conspicuous by one's (its) absence

conspicuous by one's (its) absence

Noticeable by the very fact of not being there. The idea was expressed very early on by the Roman historian Tacitus, in recording the absence of Junia’s brother, Brutus, and her husband, Cassius, at her funeral procession. The phrase became popular in the nineteenth century, and continued to be applied often to political matters, such as the absence of certain provisions in a law, or the absence of political leaders on certain important occasions.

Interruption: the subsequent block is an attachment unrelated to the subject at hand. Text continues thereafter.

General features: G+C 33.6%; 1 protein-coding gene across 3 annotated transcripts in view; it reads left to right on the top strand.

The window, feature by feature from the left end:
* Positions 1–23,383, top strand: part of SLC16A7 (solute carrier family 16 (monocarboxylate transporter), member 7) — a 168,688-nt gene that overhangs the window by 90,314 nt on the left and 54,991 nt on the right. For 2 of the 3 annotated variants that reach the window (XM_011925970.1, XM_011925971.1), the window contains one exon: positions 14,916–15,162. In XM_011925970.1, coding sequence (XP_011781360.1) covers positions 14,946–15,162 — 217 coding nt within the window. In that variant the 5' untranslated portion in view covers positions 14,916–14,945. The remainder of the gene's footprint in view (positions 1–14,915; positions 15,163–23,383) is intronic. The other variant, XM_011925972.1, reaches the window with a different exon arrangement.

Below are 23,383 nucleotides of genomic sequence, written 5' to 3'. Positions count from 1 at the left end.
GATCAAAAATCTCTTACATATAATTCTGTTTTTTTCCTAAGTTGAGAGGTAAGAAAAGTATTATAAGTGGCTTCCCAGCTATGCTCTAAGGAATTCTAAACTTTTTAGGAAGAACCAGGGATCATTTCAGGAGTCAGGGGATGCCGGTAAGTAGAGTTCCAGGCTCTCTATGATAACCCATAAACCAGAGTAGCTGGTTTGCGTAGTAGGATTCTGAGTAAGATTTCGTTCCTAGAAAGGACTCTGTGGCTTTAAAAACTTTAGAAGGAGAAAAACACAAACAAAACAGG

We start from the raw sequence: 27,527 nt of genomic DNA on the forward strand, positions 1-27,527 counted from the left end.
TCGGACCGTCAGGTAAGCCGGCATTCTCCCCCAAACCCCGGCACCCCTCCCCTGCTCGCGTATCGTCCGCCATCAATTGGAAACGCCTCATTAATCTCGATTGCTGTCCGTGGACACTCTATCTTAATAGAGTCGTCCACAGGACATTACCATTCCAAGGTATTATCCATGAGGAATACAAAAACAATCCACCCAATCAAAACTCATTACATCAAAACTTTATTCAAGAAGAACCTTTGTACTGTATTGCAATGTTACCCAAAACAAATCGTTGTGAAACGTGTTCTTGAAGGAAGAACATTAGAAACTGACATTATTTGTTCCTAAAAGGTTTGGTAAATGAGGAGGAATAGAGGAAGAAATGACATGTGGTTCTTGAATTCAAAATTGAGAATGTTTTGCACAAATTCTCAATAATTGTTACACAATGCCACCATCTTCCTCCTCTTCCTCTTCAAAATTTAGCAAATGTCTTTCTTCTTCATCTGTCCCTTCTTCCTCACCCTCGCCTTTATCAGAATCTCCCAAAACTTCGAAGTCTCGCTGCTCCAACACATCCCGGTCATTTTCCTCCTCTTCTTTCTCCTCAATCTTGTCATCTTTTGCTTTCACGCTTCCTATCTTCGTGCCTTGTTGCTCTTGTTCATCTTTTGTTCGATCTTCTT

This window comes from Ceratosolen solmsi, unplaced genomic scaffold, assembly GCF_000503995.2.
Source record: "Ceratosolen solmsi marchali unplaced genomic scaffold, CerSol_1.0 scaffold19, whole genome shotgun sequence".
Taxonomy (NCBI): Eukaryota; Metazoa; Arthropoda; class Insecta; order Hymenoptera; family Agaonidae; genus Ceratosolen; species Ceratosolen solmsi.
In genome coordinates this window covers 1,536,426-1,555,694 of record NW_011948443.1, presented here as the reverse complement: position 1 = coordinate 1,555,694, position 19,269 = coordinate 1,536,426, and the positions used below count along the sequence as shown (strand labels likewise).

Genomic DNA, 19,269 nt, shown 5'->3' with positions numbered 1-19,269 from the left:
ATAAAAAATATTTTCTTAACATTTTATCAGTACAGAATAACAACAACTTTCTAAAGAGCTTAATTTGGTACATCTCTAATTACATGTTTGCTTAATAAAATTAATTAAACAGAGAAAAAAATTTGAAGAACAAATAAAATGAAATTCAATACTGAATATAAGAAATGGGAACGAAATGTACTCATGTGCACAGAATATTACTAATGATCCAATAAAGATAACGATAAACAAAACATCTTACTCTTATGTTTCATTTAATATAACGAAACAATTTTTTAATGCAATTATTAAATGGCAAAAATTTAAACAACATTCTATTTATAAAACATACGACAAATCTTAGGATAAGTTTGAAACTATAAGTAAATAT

See also: absence, by, conspicuous